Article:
Attic Insulation 8 - Insulating the Attic Floor
Placing the fiberglass insulation between the attic floor joists effectively insulates the lower portion of your home and avoids wasting energy on heating an unused attic space. Use this method if you don't plan to convert your attic into living space.
Fitting the Insulation Snugly
Begin by unrolling the insulation, paper face down, toward the heated area of the house, between the joists, starting in a corner. Use a stick to tuck it into the comer, but be careful not to compress the fiberglass. If there are soffit vents, leave a space at the eaves for air circulation.
Your greatest concern should be to leave no cracks in the insulation, because these could allow heat from the rooms below to infiltrate the attic. Therefore, be very careful about the way you install the insulation around any obstacles in the joist space. These include plumbing, piping, heating ducts, chimney stacks, or bridging. Cut the insulation to fit snugly around the object.
Insulating Around Heat Sources
Unfaced fiberglass must be used when working around heat sources like a chimney, flue, or heating duct. The paper facing on most insulation is flammable, so a two-inch air space between the chimney and the insulation is recommended. With prefabricated flues and chimneys, check the manufacturer's recommendation.
You can cover all electrical junction boxes (but not electrical fixture boxes), because they do not give off heat. Again, do not distort or compress the fiberglass. Leave about three inches around recessed lighting fixtures for air to circulate and to keep the fixture cool. Wrap pipes separately to cut off air passage around them and stuff scraps of fiberglass into small, hard-to-cover areas.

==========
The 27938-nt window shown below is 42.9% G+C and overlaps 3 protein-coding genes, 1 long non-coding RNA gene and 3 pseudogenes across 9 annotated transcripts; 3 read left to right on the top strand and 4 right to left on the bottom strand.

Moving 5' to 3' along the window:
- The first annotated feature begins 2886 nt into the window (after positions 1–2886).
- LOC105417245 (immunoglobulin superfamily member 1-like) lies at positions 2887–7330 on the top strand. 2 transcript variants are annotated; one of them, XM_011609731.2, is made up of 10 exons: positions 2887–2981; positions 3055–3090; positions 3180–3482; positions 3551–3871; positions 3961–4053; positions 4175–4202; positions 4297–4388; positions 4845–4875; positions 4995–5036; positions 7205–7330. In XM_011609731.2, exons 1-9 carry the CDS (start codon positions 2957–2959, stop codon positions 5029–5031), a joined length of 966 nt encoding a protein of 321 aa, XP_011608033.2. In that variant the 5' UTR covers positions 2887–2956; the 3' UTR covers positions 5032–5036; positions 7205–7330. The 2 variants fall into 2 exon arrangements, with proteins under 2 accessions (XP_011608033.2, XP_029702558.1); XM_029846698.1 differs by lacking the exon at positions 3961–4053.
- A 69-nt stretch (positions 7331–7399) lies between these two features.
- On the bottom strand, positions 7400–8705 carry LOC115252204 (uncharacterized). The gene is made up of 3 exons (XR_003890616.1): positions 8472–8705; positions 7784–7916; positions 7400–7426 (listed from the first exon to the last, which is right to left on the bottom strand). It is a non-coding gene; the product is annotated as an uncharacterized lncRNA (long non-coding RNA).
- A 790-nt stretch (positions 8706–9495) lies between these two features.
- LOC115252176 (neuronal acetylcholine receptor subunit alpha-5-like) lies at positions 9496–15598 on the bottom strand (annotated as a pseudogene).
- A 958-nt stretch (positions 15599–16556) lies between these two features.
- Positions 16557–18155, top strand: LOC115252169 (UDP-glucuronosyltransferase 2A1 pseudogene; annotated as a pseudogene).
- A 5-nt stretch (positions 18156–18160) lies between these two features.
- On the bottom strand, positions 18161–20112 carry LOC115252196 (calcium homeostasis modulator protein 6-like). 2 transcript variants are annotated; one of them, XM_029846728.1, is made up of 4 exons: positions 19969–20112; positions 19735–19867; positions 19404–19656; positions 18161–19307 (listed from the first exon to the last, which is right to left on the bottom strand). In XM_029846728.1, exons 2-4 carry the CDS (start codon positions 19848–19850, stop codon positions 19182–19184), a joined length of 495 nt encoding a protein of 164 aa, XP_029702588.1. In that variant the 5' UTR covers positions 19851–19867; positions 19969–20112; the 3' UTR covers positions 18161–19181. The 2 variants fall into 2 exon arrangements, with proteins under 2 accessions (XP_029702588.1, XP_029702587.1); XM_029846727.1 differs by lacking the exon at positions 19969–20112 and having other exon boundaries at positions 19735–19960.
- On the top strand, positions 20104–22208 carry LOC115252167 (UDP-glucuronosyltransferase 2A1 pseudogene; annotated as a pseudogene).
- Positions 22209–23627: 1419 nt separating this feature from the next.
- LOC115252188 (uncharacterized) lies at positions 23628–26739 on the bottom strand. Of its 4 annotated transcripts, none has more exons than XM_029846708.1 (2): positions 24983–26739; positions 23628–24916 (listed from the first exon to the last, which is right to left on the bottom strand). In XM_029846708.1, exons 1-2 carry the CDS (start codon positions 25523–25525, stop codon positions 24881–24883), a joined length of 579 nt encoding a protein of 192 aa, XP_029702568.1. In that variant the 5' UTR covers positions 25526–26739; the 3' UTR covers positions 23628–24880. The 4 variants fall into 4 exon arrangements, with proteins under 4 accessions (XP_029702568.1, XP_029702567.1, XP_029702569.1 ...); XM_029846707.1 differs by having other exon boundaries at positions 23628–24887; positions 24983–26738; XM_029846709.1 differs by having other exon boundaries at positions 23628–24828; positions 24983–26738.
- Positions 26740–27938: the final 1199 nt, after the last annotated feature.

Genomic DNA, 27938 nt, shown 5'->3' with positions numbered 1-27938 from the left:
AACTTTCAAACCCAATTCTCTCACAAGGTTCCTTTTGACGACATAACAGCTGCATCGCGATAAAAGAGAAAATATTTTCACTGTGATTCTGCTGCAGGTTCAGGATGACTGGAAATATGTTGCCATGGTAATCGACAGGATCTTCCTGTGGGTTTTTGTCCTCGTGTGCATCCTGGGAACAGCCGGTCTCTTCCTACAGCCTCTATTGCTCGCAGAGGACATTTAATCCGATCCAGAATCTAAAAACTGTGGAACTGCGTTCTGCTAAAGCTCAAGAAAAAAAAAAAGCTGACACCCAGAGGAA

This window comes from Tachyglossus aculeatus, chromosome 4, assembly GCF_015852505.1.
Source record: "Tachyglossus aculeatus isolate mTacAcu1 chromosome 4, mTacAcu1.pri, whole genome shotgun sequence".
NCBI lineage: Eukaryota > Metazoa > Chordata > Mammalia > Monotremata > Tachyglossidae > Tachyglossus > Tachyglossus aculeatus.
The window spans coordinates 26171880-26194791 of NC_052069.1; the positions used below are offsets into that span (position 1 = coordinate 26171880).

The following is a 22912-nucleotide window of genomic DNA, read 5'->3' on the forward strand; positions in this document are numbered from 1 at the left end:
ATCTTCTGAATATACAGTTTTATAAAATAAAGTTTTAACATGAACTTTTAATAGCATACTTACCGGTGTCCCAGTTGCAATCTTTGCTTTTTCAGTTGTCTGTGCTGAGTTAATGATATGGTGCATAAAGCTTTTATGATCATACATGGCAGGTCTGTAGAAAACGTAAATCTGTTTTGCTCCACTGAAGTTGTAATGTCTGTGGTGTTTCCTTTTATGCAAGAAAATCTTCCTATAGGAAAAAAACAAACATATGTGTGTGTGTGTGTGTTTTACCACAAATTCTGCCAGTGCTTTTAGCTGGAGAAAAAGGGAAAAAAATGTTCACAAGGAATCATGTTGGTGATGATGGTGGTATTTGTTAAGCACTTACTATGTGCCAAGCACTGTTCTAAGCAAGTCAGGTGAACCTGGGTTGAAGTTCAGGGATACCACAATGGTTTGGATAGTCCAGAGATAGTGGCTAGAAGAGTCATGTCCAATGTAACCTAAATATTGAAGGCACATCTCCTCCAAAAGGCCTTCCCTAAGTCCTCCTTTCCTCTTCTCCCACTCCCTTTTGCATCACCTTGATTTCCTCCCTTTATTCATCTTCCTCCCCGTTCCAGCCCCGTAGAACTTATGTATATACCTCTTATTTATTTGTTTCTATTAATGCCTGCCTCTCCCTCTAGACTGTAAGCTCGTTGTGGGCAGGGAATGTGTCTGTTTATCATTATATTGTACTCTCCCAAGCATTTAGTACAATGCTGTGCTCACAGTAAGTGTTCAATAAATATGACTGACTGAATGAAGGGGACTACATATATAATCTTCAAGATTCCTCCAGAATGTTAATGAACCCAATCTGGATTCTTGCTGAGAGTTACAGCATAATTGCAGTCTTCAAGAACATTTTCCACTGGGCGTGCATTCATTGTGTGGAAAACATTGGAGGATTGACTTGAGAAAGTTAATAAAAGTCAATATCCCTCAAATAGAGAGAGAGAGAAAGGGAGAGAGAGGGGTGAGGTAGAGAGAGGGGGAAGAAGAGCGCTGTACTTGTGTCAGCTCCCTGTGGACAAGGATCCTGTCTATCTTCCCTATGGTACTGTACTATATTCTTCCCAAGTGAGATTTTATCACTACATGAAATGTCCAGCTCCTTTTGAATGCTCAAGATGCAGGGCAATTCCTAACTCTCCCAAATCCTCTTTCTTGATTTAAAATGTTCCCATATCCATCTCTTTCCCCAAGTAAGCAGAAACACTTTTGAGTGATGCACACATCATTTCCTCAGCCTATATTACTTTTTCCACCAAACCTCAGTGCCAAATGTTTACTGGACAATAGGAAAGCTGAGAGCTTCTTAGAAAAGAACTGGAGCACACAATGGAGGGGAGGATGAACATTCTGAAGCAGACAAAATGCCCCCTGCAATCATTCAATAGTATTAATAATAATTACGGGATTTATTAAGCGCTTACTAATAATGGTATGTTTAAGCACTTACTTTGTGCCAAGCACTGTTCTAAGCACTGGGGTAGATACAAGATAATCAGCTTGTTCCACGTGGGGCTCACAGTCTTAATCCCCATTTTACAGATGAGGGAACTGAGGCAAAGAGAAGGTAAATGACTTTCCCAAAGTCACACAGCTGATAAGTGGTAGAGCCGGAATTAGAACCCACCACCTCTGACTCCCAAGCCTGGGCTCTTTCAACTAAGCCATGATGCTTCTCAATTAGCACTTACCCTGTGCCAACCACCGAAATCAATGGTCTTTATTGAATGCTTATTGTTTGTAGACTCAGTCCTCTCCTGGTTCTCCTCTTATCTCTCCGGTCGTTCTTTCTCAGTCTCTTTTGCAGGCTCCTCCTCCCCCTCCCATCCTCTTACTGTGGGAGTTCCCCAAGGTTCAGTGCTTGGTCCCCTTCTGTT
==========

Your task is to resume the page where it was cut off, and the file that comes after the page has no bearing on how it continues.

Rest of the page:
Adding a Second Layer
If one layer of fiberglass batting between floor joists does not meet the value you need, a second layer of fiberglass insulation can be added on top of and at right angles to the joists.
There is less thermal loss with this method because the joists are covered as well. Your concern here is to avoid trapping moisture between the two layers by having installed a vapor barrier between them. So, if possible, use unfaced insulation for this layer. If not, install the second layer with the paper face down and puncture the paper barrier on this second layer.
Since you have already taken care of any penetrating problems, your next concern with this second layer is that the batting fit good and snug, side by side and end-to-end.
Start the second layer butted against the bottom of the rafters, beginning in a corner. Continue to install it end-to-end until you get to the center of the floor or near the stairwell. Then, begin again at the opposite side and install to the center again to avoid walking on and compressing the insulation over the joists. Install insulation on the door to your attic as well.
Adding Loose-fill Insulation
Another method is to pour or blow in loose-fill or cellulose insulation up to the joists for an even surface. Then, unfaced or punctured batt insulation can be installed perpendicular to the joist system as before. Use a trouble light to help you see that hard-to-reach places are being adequately filled with cellulose. Fill the joist spaces past the top of the wood framing to achieve a higher R-value. As you work back into corners and around soffit vents, make sure not to block ventilation with insulation. A long straight board will help even out the cellulose. Drag it along the joists to push loose piles of insulation into the spaces between the joists.
After completing your insulation, you may find that your skin itches from fiberglass irritation. Vinegar makes an effective rinse when you bathe or shower after working with fiberglass. It almost always eliminates the itching, which comes from the small particles of glass left on the skin.
Once your insulation is all in place and you've cleaned yourself off, take a moment to step back and appreciate your accomplishment. Over eight different articles, you've properly insulated—and ventilated—your attic. Congratulations!